Last week the government of President Idriss Deby waved the threat of halting oil production as rebels Chad accuses Sudan of supporting carried a failed attack on the capital Ndjamena. The declaration was an attempt to raise international awareness on the problems facing Chad, which has seen thousands of refugees pour in from the neighboring bloodied province of Darfur, sometimes chased by their Janjawid persecutors.
Khartoum has denied any involvement in the attacks, as it denies it backs the Janjawid's charge against Darfur's mainly black population. In the midst of fears of a worldwide squeeze on oil markets Chad's relatively puny production of 160,000 barrels a day commanded international attention as U.S. and other backers sought to mediate discussions between Chad and the World Bank after it froze millions in oil loyalties.
The Bank protested a parliament vote that would have cut oil revenues destined for health, education and infrastructure so they could be allocated to the country's growing security problems. The U.S. refuses to call its role mediation but is nonetheless sending its Deputy Assistant Secretary of State to bring government leaders closer to the political opposition and help resolve the oil dispute, which was reportedly the subject of an interim deal.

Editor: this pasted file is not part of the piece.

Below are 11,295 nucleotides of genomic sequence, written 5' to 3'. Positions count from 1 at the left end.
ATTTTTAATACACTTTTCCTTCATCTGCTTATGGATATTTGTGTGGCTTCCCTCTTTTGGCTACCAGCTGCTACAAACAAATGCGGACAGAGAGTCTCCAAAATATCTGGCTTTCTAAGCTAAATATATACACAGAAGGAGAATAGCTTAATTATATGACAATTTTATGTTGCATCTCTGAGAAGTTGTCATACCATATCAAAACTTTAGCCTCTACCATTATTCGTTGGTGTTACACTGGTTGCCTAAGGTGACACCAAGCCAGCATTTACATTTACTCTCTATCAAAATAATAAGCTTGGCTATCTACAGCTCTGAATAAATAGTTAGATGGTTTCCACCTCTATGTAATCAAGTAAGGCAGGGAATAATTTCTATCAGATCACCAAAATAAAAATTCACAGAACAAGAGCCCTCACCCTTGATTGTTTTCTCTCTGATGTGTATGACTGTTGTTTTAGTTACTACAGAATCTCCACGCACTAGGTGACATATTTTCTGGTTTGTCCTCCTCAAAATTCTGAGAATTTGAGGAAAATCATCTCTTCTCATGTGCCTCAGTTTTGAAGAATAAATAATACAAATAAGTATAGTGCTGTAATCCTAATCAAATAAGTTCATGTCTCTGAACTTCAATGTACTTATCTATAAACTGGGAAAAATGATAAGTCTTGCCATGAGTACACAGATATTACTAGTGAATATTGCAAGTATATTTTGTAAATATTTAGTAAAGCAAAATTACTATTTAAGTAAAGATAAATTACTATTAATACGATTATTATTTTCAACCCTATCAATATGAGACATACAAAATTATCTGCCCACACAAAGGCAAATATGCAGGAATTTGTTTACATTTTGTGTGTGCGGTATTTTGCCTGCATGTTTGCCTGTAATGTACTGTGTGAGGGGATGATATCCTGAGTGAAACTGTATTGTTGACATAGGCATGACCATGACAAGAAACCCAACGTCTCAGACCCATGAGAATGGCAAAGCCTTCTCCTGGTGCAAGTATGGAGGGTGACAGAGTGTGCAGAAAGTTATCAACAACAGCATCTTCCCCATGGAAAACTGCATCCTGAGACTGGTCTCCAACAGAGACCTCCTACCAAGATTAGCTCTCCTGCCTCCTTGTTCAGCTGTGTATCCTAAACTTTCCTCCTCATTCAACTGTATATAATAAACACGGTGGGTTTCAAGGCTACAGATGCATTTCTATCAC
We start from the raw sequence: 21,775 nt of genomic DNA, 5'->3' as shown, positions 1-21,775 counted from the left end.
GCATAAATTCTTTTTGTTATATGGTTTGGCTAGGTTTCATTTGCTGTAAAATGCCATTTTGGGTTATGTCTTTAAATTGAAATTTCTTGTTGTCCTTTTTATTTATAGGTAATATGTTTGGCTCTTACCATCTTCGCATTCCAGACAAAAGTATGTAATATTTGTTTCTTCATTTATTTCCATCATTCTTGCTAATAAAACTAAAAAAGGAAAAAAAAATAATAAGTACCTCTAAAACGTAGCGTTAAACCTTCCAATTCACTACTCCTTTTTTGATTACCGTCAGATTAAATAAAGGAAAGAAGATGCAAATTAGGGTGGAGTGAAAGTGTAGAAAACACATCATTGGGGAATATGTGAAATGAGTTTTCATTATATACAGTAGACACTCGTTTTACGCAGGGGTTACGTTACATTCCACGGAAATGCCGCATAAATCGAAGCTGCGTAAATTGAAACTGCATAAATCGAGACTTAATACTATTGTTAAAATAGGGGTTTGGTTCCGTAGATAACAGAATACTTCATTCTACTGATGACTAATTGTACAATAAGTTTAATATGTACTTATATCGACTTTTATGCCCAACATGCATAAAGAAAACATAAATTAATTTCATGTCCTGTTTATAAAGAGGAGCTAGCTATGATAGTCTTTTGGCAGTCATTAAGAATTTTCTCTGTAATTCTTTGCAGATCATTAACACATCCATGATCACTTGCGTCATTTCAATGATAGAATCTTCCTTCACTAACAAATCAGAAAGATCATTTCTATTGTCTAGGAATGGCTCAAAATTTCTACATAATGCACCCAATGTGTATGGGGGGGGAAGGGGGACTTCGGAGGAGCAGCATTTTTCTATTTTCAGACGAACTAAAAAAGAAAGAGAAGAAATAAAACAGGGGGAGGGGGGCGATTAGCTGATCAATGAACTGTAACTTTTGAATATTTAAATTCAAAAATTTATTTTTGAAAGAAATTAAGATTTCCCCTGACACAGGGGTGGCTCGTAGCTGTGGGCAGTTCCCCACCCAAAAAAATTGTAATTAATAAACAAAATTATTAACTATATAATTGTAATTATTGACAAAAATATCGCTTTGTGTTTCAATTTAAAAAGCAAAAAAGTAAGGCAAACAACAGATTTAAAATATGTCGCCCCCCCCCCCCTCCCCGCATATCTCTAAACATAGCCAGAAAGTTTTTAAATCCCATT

France meanwhile, the old colonial power, had received a request from the rebels of the United Front for Change to discuss the role of French troops in the country.  U.N. Secretary-General Kofi Annan warned that the fighting could have a domino effect in the region. "If you have another escalation in Chad you risk destabilizing the whole region, not just Chad but also the Central African Republic, a sort of domino effect that we have seen in the Great Lakes region," Annan said, referring to a recent and dark chapter in African history.